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The Big Question: Can people change their sexual behaviour?

Updated Wednesday, 1st December 2004

Can we overcome carnal impulses and change sexual behaviour? Are people more flexible when their lives depend on it?

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A couple holding hands Copyrighted  image Icon Copyright: Production team

Abstain from sex or use a condom - how best to stop the spread of HIV/AIDS? That's one of the debates that's been raging at the 15th International AIDS conference.

Nearly ten per cent of Kenyans, for example, are living with the virus, most of them infected through unprotected sex. The Big Question - from Kenya - is: Can people change their sexual behaviour?

Football against AIDS The Mathare Youth Sports Association thinks they can. Based in a huge Nairobi slum, where HIV infection levels are high, MYSA uses football to change people's sexual attitudes.

With more than a thousand teams, including 250 for girls, MYSA kicks off each training session with frank discussions and role play games that tackle HIV/AIDS and promote safe sex.

And success on the pitch boosts the girls' self-confidence. "When we beat the boys it makes us feel good," says 14 year-old Maureen. "It makes me feel good when I challenge a big person and yet I am small."

Footballers "If I was to turn back my clock. I would have been the most careful person. I would not have had a relationship without thinking twice." For Sophia Mogoni, any talk of behaviour change is too late. She is one of more than an estimated Two million HIV+ Kenyans and has lived with the virus for nearly twenty years. She talks openly to The Big Question about the impact of the disease on her life: infections like genital herpes, financial stress and alienation from her family. And now Sophia worries for her teenage daughter, Regina. She wants her to understand how sex can devastate our lives: "Sex is not a must, you can do without sex." But if you are in a relationship, she says, trust is all important.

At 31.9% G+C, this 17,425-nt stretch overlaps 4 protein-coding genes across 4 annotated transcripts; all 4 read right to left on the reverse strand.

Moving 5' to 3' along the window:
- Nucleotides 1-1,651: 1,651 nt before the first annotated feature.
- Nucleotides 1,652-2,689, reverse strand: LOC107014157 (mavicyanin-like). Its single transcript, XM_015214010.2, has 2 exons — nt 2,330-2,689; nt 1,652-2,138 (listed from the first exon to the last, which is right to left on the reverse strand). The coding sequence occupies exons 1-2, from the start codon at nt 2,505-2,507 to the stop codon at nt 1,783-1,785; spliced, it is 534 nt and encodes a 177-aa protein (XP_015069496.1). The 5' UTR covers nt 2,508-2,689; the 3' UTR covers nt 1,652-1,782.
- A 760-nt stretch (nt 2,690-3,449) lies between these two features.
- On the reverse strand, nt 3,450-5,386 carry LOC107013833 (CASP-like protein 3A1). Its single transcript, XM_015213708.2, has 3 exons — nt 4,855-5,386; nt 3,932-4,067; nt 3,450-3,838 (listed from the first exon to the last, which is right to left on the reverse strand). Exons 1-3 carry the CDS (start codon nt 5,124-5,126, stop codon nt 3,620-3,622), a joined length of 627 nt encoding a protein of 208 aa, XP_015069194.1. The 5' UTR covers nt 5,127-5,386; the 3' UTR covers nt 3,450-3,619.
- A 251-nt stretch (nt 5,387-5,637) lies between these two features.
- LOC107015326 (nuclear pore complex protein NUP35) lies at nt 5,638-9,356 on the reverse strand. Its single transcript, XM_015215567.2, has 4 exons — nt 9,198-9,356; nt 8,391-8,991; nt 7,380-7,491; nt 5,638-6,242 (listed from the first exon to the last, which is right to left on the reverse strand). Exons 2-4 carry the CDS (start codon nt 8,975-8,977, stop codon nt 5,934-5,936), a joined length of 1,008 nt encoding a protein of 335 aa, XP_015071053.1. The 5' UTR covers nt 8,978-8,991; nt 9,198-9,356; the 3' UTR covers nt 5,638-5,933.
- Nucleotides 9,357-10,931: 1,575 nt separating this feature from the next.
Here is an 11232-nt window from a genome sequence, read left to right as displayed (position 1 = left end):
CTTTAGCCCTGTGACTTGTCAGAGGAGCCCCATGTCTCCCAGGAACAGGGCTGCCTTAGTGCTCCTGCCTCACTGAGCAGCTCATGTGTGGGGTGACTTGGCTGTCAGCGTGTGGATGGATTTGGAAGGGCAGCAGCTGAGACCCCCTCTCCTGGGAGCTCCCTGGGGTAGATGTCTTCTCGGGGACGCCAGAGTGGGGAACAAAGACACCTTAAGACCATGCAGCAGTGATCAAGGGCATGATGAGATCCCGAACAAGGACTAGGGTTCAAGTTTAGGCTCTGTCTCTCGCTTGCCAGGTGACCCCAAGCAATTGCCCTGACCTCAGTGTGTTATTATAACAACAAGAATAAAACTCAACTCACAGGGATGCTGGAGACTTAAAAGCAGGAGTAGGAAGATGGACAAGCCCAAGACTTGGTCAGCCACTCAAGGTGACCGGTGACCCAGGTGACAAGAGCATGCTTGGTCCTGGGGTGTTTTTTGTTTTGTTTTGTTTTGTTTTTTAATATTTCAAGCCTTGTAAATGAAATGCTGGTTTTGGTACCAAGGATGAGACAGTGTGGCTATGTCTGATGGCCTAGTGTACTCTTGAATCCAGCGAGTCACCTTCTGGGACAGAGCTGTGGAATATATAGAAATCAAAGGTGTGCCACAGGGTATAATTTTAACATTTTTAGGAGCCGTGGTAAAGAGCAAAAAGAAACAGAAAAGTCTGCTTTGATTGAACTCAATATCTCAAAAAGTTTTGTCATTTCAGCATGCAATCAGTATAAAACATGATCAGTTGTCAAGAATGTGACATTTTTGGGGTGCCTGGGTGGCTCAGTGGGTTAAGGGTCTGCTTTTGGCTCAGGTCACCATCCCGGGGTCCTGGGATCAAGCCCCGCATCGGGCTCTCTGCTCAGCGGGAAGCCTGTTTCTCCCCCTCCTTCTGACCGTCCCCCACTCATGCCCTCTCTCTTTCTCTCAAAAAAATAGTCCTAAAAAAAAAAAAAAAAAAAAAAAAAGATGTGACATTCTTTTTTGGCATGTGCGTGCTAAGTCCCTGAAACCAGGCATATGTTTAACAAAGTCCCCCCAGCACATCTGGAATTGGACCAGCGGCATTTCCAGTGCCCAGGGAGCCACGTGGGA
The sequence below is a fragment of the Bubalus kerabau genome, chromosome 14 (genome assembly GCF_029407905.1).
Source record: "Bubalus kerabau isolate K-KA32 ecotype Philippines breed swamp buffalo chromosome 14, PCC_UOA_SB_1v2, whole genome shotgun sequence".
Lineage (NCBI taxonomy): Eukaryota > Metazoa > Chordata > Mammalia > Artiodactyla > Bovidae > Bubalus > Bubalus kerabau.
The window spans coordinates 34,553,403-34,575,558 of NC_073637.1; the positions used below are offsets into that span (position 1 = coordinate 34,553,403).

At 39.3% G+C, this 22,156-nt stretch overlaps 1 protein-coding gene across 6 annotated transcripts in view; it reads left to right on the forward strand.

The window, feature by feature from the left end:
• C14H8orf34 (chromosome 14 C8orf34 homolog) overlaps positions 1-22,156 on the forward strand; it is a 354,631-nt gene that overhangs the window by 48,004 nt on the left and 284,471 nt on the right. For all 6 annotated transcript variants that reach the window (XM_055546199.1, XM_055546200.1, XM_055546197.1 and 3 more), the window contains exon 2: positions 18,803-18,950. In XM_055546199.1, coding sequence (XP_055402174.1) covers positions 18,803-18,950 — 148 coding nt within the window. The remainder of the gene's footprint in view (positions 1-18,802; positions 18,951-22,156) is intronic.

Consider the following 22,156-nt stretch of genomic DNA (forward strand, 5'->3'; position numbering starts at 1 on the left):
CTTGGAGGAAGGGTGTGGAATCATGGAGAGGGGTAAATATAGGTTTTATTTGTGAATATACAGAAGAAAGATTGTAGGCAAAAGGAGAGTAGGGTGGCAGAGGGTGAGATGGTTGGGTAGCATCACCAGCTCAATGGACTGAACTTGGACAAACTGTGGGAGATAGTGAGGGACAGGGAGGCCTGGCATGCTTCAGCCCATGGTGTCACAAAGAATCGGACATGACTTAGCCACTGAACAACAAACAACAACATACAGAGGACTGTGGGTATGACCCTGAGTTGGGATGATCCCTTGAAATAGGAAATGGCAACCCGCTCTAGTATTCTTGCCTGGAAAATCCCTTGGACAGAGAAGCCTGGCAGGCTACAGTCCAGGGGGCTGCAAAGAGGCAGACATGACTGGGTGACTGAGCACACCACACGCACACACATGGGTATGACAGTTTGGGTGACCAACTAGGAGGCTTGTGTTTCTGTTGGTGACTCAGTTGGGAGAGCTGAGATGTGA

"Abstinence is not easy," says Clay Kodiaga. When he lived in the seaside town of Mombasa, he regularly put himself at risk. He had sex for money and he often didn't use a condom. He has now changed his ways, but he says it is hard for young people in Kenya - they are getting too many mixed messages. "The parents, the teachers, the government are burying their heads in the sand. That generation is still catching up." According to the WHO, women are more at risk of contracting HIV than men - physiologically, they are more vulnerable. In Africa, for example, women are two and a half times more likely to contract HIV than men. And, as Juma Mwatsefu of The Family Planning Association of Kenya tells The Big Question, culture can work against them as well. Polygamy, widow inheritance and ritual cleansing all compound the risk, and too often the women have no say. "The sexual relationship is unbalanced. Sex is not a woman's issue."

So a group of Nairobi women have faced the taboo head on, by bringing the Vagina Monologues to a Kenyan audience. "It empowers women", says Mumbi Kaigwa, a Kenyan actor who appeared in the play, with its candid testimonies about sex, femininity and abuse. "The very fact that we can do a production in Nairobi [means] something is happening." But if Kenya is to see a real change in attitudes towards sex, there's still a lot further to go. That's why Mumbi is working to write a Kenyan version of the monologues , to reach men and women in the rural communities

This edition of The Big Question was first broadcast on 17th July 2004

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